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Re: Draft finding - "Transitioning the Web to HTTPS"

From: David Booth <david@dbooth.org>
Date: Tue, 06 Jan 2015 15:38:23 -0500
Message-ID: <54AC47BF.3000601@dbooth.org>
To: www-tag@w3.org
On 01/06/2015 03:16 PM, Mark Nottingham wrote:
>
>> On 5 Jan 2015, at 12:52 pm, Martin Thomson
>> <martin.thomson@gmail.com> wrote:
>>
>> On 5 January 2015 at 03:04, Tim Berners-Lee <timbl@w3.org> wrote:
>>> If the videos are all https: then he won't be able to cache them,
>>> except -- not to worry, the tools he buys will probably include
>>> MITM attack tools, so in fact he *will* be able to cache things
>>> after all.
>>
>> I think that it's a little sad that this is the only response we
>> have to this situation.  Of course we can break the encryption.  It
>> does instantly restore function to our existing toolchain.
>>
>> Or, we could apply ourselves to the problem and then maybe we can
>> have both security AND caching.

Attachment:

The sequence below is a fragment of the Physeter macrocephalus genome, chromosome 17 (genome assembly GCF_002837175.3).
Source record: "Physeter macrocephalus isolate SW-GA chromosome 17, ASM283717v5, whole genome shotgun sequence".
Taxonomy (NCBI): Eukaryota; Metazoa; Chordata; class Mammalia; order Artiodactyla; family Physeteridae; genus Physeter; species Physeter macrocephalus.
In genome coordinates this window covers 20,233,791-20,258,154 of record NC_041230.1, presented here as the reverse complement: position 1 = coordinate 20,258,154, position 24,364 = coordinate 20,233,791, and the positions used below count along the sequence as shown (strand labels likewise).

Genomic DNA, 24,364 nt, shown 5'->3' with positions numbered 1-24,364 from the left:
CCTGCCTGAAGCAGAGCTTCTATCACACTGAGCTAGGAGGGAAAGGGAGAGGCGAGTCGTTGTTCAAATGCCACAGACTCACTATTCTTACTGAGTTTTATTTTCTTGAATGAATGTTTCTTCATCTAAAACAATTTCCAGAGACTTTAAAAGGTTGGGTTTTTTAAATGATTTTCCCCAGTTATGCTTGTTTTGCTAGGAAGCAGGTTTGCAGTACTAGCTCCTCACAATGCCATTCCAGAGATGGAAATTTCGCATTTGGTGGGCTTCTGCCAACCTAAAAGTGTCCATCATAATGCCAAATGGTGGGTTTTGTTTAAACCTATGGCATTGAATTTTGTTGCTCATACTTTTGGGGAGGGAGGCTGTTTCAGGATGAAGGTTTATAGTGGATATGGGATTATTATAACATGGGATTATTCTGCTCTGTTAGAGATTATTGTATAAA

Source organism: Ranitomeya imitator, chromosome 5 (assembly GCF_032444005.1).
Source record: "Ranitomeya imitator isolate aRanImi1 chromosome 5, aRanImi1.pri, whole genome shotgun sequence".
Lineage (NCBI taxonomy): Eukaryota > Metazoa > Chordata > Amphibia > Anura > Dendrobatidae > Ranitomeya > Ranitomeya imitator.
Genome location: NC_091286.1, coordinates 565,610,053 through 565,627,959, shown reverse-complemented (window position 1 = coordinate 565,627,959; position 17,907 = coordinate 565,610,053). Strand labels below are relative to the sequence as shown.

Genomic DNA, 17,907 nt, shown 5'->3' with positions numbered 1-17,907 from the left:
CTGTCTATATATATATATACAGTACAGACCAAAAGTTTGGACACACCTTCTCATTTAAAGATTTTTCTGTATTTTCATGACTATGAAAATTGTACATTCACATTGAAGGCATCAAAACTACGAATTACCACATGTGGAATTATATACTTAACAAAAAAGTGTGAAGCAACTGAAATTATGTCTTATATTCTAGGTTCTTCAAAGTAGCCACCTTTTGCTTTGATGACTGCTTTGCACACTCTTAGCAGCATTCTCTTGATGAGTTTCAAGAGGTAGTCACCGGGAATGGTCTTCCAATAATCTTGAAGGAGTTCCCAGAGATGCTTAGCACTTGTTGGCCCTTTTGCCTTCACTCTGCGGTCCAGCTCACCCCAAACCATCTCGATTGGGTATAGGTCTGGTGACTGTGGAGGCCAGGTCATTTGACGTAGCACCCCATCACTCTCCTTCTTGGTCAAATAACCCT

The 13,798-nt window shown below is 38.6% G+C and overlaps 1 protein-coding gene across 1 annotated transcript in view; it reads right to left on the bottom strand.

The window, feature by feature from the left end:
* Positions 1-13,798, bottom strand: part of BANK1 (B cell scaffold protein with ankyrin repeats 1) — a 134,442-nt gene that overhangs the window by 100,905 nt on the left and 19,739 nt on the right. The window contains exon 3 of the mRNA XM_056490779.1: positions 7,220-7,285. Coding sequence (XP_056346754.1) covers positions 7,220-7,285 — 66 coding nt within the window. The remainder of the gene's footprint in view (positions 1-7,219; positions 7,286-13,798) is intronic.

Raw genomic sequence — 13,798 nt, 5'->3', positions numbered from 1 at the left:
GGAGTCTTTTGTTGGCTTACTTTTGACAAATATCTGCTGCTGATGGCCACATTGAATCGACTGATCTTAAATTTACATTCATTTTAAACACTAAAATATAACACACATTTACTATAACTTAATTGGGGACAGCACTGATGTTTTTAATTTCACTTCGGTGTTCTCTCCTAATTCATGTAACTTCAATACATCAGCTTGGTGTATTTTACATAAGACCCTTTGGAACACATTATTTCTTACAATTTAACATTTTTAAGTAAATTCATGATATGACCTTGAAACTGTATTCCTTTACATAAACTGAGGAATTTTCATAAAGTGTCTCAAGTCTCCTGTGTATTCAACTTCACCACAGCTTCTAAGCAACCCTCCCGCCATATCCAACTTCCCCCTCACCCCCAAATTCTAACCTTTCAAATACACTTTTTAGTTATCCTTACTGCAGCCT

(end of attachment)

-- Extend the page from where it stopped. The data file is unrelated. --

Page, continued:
>>
>> Jus' sayin’.
>
> We were just talking about this at lunch. SRI is the most obvious
> candidate we have now.

http://www.w3.org/TR/SRI/
so that others don't have to search for that link as I did.

>
> My understanding is that there is *some* browser vendor interest in
> this direction, but they want to get more deployment experience with
> the more basic use cases for SRI first.
>
> The main problem I see is that SRI (or any other solution with
> reasonable security and caching properties) is effectively opt-in
> from the origin, and the takeup rates of HTTP caching for video
> (pre-HTTPS conversion) are already dismally low, AIUI. That doesn’t
> bode well — but maybe having end-to-end integrity would improve
> things.
>
> Cheers,
>
> -- Mark Nottingham   http://www.mnot.net/

David Booth
Received on Tuesday, 6 January 2015 20:38:51 UTC

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